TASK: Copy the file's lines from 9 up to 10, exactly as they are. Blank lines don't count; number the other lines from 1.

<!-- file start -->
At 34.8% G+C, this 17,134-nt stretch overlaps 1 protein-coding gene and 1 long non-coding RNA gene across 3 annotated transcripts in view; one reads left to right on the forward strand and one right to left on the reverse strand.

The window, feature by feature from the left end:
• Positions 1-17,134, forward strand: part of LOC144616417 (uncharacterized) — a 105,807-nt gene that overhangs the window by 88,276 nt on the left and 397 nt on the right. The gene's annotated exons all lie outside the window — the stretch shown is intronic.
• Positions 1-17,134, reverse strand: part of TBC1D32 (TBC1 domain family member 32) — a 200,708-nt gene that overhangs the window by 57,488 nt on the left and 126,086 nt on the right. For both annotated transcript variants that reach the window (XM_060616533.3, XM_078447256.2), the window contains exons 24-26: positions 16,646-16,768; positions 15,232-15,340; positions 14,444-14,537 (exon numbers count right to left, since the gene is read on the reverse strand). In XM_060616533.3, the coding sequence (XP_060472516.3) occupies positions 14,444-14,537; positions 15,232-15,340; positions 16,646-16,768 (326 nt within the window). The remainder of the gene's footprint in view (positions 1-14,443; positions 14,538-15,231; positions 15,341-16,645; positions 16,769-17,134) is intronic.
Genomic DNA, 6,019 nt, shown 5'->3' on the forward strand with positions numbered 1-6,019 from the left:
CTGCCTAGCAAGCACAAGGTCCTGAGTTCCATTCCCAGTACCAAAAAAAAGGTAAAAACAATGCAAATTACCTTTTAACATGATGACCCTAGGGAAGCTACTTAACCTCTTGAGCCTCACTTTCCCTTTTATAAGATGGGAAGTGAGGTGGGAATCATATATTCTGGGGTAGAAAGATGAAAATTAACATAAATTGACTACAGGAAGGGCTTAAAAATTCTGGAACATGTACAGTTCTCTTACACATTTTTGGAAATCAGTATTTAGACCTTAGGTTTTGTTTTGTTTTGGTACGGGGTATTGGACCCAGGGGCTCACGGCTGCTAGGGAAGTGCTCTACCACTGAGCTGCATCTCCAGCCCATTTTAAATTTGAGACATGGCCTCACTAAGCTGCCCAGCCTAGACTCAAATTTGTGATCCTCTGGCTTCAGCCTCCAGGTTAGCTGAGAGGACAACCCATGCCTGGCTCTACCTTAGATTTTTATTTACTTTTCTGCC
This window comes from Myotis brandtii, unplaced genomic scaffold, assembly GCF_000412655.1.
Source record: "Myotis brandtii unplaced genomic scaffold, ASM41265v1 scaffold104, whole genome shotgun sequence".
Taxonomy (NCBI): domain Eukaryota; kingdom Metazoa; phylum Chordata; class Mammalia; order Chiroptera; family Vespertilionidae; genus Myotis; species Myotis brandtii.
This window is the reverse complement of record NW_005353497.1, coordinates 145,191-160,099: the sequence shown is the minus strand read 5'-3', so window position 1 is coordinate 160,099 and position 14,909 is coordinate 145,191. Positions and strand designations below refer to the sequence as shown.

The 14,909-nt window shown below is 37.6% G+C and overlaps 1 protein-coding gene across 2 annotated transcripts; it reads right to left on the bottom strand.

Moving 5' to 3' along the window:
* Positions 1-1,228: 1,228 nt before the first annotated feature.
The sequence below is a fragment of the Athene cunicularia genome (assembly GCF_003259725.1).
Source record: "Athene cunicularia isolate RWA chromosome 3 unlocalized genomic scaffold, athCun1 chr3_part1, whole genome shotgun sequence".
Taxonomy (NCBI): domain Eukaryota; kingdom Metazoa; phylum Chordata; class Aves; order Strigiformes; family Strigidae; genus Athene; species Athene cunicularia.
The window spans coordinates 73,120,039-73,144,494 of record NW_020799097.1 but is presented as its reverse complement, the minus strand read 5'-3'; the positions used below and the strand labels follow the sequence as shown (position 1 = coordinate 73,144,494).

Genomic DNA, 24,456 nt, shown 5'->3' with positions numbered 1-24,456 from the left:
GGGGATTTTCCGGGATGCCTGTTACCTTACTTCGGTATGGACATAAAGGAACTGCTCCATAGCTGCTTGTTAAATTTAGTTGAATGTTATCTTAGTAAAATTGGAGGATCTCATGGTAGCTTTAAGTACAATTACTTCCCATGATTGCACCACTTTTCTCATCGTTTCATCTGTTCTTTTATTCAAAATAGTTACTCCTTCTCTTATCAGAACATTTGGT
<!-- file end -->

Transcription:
Taxonomy (NCBI): domain Eukaryota; kingdom Metazoa; phylum Chordata; class Mammalia; order Chiroptera; family Vespertilionidae; genus Myotis; species Myotis brandtii.
This window is the reverse complement of record NW_005353497.1, coordinates 145,191-160,099: the sequence shown is the minus strand read 5'-3', so window position 1 is coordinate 160,099 and position 14,909 is coordinate 145,191. Positions and strand designations below refer to the sequence as shown.